We have to do something about our public services - but what?

The Chief Secretary to the Treasury gave a speech last month offering some constructive ideas:
The freedom to deliver: smarter public services for a new age of ambition - GOV.UK

Which reflects the approach from management consultants McKinsey in a report from 2013:
Government by design: Four principles for a better public sector | McKinsey & Company

But the debate is more than making public services 'smarter' by 'better design': there are basic principles at stake.

The public were polled earlier this year on a question which has come back to haunt us:
YouGov | Nationalisation vs privatisation: the public view

Whilst these ideas have been around for some time now
Revealed: How the world gets rich – from privatising British public services | The Independent

... they are gaining some traction - with new groups forming to lobby on them:
10 reasons why privatisation is bad for you | We Own It

And one crucial notion is the idea that public services can be run like private businesses.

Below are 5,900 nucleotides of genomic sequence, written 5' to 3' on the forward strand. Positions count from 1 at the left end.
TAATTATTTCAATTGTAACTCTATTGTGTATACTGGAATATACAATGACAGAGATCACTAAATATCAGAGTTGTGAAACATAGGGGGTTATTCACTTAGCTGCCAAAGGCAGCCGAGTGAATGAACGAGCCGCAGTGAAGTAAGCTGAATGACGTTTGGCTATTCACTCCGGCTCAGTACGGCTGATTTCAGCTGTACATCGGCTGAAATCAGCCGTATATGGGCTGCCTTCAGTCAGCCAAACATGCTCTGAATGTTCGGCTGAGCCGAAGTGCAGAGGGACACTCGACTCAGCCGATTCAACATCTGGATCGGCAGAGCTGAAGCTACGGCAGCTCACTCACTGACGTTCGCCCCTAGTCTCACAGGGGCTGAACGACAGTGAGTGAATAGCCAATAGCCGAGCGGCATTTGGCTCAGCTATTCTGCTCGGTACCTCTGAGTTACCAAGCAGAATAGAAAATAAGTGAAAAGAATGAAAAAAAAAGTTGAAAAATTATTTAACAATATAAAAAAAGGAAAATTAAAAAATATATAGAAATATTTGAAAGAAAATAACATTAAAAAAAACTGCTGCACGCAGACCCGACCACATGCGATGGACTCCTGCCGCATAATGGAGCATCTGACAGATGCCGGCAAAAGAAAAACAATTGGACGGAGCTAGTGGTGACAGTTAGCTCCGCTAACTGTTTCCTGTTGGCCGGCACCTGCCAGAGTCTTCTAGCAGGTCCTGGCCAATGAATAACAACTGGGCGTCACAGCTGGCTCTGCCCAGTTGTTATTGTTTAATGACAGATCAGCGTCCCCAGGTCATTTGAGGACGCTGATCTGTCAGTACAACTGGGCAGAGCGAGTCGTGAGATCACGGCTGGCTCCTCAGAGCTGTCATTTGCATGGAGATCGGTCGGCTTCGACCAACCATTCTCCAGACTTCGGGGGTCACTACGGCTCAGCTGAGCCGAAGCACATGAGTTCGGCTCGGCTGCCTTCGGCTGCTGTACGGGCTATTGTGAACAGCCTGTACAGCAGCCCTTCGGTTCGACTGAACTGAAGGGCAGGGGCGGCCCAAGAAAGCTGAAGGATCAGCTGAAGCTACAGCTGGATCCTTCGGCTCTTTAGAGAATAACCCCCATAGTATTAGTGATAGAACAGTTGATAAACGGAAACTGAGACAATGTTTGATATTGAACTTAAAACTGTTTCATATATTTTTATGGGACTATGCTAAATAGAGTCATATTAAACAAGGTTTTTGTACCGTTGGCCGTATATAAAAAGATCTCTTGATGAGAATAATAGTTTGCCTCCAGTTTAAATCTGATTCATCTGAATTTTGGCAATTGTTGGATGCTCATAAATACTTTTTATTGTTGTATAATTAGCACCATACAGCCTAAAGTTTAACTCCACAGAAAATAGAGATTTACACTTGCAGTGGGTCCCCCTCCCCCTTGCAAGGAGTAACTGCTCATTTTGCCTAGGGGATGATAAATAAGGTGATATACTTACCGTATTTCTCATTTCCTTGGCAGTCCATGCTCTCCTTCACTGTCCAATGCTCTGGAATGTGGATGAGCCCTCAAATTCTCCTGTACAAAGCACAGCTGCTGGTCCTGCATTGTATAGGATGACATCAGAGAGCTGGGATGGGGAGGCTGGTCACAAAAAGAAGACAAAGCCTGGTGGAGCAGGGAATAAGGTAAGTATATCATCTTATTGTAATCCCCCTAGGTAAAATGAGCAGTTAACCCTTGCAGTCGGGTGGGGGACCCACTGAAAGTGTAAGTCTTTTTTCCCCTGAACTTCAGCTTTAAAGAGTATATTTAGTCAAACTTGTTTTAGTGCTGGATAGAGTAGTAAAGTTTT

This is being increasingly questioned:
Trying to run a public service like a business will never work | Kerry-anne Mendoza | Society | The Guardian

And it's not just the usual suspects who are questioning these notions - as this piece from Forbes magazine in 2012 lays out:
Why Government Should Not Be Run Like A Business - Forbes

As this does from Stanford University:
Government as Government, not Business | Stanford Social Innovation Review

Or as suggested by the East Devon Watch this week:
Public services are not, and should not be, businesses | East Devon Watch
The NHS Trainwreck - Funding of a Public Service | Ninian Peckitt | Pulse | LinkedIn

Meanwhile, monies destined for the public purse are going elsewhere:
Paradise Papers: Tax haven secrets of ultra-rich exposed - BBC News

As just pointed out by the former chair of the Public Accounts Committee:

Tax avoidance is ‘damaging public services’, says responsible tax APPG chair

16 Nov 17